Website owners are scrambling to update their software to take account of a new law demanding users consent before saving cookies which comes into effect this Sunday.
Cookies of the digital variety denote pieces of personal data relating to the activities of individual browsers as they navigate the web. These allow websites to track what their readers have been looking at, amongst other things.
Technically the new rules give surfers an opt out from such practices although in practice little will change in the short term as the Information Commissioners Office has vowed only to offer guidance to sites which fail to meet the deadline.
The move has spurred a burgeoning business in helping people make sense of the new law with online marketing specialists I-COM teaming up with JMW Solicitors to instruct website owners in how to meet their obligations, amidst fears expressed by Qubit that incorrect application of the rules could cost the UK economy up to £10bn.
Operations Director at I-COM Mike Blackburn commented: "The new cookie regulations are at face value very onerous and it will be very difficult for most businesses to comply with them fully.
This confusion isn’t just limited to the public with nearly half of all marketers “still in the dark about what constitutes consent”, according to the Direct marketing Association and DataGuidance.
Lindsay Grieg, managing editor of DataGuidance , said: “The question is not so much the definition of a cookie, but clarity on consumer consent. To comply with the law, marketers need to provide clear, transparent information to consumers so that they can make an informed choice to accept cookies from websites and digital communications”.
Speaking to The Drum Lisa Myers, CEO of vervesearch.com said: "The cookie law feels a bit like the “millennium bug” to me. Everyone is panicking and trying to find a way to comply, but I’m not sure there is much point. Is there really anyway they can police this? Short answer is no. There is also hundreds of fundamental flaws and loopholes which will make it pretty difficult even if they do manage to “catch” someone in the act.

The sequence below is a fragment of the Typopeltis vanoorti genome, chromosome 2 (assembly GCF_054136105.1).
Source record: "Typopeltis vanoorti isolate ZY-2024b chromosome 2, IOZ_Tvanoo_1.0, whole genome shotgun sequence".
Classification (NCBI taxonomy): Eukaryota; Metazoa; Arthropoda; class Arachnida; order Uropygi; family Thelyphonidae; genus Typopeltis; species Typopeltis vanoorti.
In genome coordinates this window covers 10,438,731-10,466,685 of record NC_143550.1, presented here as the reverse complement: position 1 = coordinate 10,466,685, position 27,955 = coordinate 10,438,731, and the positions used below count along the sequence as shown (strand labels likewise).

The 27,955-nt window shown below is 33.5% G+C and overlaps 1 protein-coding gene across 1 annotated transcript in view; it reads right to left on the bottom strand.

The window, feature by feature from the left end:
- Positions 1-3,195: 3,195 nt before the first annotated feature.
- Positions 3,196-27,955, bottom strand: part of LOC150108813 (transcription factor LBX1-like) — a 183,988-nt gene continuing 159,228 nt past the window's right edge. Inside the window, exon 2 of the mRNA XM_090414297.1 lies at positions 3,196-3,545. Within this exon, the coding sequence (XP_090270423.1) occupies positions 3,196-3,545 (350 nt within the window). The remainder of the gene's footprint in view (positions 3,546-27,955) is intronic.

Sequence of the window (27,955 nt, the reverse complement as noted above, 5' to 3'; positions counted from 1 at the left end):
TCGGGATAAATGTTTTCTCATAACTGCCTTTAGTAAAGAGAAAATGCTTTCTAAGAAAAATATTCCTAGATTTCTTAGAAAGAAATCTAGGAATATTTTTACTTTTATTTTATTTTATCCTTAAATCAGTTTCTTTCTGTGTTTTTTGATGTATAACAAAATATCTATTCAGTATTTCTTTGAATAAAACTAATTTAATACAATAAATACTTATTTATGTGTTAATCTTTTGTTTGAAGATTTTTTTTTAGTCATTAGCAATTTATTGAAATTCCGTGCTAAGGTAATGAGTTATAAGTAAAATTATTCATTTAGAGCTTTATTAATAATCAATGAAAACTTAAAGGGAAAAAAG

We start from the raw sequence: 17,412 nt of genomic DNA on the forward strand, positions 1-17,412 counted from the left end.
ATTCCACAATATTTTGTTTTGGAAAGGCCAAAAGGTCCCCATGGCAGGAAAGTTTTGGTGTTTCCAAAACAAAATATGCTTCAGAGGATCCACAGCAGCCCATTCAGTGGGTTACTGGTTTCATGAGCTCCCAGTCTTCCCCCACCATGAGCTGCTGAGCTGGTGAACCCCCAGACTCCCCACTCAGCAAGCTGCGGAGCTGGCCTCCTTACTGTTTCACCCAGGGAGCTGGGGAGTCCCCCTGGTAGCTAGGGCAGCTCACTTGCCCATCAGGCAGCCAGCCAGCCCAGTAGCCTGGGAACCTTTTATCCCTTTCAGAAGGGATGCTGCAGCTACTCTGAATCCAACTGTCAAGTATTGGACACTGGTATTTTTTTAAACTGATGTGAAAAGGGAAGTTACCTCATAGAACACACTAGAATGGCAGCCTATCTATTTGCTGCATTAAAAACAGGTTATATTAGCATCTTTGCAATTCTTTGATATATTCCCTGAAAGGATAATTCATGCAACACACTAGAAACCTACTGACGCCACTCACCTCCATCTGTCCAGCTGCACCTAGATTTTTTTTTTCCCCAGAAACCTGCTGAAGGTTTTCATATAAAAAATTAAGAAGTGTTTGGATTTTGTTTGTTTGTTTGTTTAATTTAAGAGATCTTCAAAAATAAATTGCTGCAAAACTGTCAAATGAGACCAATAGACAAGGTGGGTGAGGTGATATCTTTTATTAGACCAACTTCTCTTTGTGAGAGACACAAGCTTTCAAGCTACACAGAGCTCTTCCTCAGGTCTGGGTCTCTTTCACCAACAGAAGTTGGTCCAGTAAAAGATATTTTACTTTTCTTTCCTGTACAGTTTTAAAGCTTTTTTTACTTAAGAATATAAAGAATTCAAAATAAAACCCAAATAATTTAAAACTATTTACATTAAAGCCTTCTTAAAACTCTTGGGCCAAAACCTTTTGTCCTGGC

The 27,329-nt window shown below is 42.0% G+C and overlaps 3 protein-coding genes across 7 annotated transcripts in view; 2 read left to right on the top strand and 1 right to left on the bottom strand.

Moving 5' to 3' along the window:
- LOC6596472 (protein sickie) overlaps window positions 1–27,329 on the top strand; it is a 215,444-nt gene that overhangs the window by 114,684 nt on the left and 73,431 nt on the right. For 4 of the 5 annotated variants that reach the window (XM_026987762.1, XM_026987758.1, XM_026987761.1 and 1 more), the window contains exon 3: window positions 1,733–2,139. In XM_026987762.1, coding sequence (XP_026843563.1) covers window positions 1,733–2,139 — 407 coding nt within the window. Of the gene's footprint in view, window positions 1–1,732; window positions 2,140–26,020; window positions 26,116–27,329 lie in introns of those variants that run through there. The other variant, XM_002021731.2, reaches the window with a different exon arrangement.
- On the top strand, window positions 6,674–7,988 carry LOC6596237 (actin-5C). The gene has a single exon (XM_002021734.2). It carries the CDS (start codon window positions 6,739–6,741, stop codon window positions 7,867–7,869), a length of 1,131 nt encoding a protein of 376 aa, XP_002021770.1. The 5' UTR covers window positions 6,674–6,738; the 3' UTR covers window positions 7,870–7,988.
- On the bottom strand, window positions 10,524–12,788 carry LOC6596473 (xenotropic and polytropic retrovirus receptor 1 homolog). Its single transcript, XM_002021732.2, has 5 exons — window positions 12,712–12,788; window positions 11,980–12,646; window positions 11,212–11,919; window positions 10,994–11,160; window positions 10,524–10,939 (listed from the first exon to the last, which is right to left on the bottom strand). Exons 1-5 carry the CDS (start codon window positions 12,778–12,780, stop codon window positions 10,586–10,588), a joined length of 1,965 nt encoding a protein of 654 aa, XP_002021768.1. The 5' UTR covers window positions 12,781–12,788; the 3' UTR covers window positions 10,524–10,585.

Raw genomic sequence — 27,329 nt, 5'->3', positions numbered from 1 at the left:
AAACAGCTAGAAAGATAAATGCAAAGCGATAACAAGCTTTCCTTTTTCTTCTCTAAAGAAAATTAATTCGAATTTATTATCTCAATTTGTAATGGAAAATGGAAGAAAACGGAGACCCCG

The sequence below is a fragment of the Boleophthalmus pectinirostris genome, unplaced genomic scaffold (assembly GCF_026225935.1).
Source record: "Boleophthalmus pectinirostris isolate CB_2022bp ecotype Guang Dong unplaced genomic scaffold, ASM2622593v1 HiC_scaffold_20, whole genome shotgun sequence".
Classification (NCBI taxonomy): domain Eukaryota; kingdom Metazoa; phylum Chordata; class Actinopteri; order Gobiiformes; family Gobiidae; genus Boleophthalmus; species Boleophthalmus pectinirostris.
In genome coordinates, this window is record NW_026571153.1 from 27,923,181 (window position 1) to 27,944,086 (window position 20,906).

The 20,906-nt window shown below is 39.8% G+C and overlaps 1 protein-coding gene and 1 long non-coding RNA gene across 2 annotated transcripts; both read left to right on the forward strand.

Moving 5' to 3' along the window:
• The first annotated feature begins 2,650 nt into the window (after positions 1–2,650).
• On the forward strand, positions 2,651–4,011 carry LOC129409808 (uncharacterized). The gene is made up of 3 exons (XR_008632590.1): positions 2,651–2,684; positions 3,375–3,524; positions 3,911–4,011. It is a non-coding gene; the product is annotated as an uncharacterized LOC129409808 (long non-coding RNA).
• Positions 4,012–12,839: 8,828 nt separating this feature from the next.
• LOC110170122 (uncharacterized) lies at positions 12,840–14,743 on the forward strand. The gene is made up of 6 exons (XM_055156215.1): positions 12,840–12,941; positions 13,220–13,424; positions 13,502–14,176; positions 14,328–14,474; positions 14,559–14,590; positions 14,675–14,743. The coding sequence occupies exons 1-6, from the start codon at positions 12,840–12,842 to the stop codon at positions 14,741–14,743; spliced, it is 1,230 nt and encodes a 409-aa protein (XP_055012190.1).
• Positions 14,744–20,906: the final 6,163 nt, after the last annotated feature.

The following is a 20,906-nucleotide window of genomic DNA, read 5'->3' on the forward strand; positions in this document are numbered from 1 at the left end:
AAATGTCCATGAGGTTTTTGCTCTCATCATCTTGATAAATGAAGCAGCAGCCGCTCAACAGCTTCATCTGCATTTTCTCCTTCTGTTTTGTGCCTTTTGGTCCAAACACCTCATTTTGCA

A report compiled by Econsultancy has found that 17% of web users would definitely not accept cookies if asked and just 23% stating they would immediately accept them. The remainder said they may accept them depending on the specific situation.
Graham Charlton, the report’s author, says: "The ECPR is a major - and somewhat unwelcome - challenge for online businesses in the UK. As the survey results show, persuading users to opt in to cookies will be very difficult.
“E-commerce sites that rely on analytics to improve the user experience and maximise conversion rates, and publishers which rely on advertising income in order to offer free content online face a serious challenge.
“The law could result in a loss of data, sales and ad income for many online businesses.”
Ultimately however the law may, once again, be behind the technology as cookie-less tracking becomes increasingly popular. Claire Grant of Aspect Web Media notes: “Some US companies are already migrating to server-to-server tracking which eliminates the need for cookies altogether.
“Cookie-less tracking is also arguably more powerful than cookie-based tracking because it minimises tracking issues which can be created by consumer browser settings, mobile browsers, new web browsers and plug-ins that block and/or remove cookies. Server-to-server tracking can improve the overall reliability of performance-based tracking by sending data directly through a link or piece of code on a web page.”